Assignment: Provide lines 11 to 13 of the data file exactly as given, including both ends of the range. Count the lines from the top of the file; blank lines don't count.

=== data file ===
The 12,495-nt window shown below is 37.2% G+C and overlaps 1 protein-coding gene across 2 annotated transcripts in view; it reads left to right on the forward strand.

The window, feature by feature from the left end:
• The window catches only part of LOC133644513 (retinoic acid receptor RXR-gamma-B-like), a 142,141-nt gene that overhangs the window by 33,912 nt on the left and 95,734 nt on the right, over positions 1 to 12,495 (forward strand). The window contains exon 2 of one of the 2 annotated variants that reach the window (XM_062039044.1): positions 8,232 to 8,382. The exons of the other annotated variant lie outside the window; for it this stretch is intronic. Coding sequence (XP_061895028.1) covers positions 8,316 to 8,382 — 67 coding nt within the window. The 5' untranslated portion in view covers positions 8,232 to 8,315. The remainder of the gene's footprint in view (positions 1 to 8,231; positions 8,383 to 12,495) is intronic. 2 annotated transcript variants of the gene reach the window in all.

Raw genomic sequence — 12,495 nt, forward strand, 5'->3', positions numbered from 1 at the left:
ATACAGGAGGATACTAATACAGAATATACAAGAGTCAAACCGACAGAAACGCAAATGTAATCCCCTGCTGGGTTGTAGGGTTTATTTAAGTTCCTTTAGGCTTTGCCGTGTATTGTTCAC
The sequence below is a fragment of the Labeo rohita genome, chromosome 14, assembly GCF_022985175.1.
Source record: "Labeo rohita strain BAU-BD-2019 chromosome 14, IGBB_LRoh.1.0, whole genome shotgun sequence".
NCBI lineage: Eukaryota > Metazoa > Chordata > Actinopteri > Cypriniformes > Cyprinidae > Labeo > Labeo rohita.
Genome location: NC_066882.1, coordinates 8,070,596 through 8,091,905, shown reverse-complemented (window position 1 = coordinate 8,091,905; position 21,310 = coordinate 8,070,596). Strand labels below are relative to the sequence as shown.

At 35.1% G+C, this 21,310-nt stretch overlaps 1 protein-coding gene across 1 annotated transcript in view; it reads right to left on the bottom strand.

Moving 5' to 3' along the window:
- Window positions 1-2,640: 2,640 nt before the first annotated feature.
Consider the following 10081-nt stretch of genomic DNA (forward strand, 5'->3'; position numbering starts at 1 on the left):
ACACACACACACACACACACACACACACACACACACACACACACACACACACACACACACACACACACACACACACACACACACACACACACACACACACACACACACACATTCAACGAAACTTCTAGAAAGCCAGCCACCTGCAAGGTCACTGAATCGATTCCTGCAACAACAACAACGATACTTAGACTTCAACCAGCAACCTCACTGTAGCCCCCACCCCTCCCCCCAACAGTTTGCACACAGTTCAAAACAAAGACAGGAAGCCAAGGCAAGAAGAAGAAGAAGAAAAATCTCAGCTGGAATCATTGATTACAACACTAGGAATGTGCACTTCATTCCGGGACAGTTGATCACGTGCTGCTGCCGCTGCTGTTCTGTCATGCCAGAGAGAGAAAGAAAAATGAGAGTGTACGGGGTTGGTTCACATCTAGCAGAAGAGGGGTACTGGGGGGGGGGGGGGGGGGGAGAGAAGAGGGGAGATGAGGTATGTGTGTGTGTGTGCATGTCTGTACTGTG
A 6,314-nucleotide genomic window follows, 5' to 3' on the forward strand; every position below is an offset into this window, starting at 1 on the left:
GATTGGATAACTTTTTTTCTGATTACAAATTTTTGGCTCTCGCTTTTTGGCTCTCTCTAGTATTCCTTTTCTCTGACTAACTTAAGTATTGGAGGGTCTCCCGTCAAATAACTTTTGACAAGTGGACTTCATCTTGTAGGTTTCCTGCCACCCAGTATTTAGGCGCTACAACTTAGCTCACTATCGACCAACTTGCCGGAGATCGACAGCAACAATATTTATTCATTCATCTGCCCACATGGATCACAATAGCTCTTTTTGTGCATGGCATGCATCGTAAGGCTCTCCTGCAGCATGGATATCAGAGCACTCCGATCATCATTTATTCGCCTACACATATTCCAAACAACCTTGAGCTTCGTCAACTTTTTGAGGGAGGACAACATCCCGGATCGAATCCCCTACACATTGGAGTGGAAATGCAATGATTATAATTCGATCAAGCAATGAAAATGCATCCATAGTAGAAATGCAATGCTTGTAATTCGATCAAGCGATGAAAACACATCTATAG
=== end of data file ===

Moving 5' to 3' along the window:
- Window positions 1-2,640: 2,640 nt before the first annotated feature.
Consider the following 10081-nt stretch of genomic DNA (forward strand, 5'->3'; position numbering starts at 1 on the left):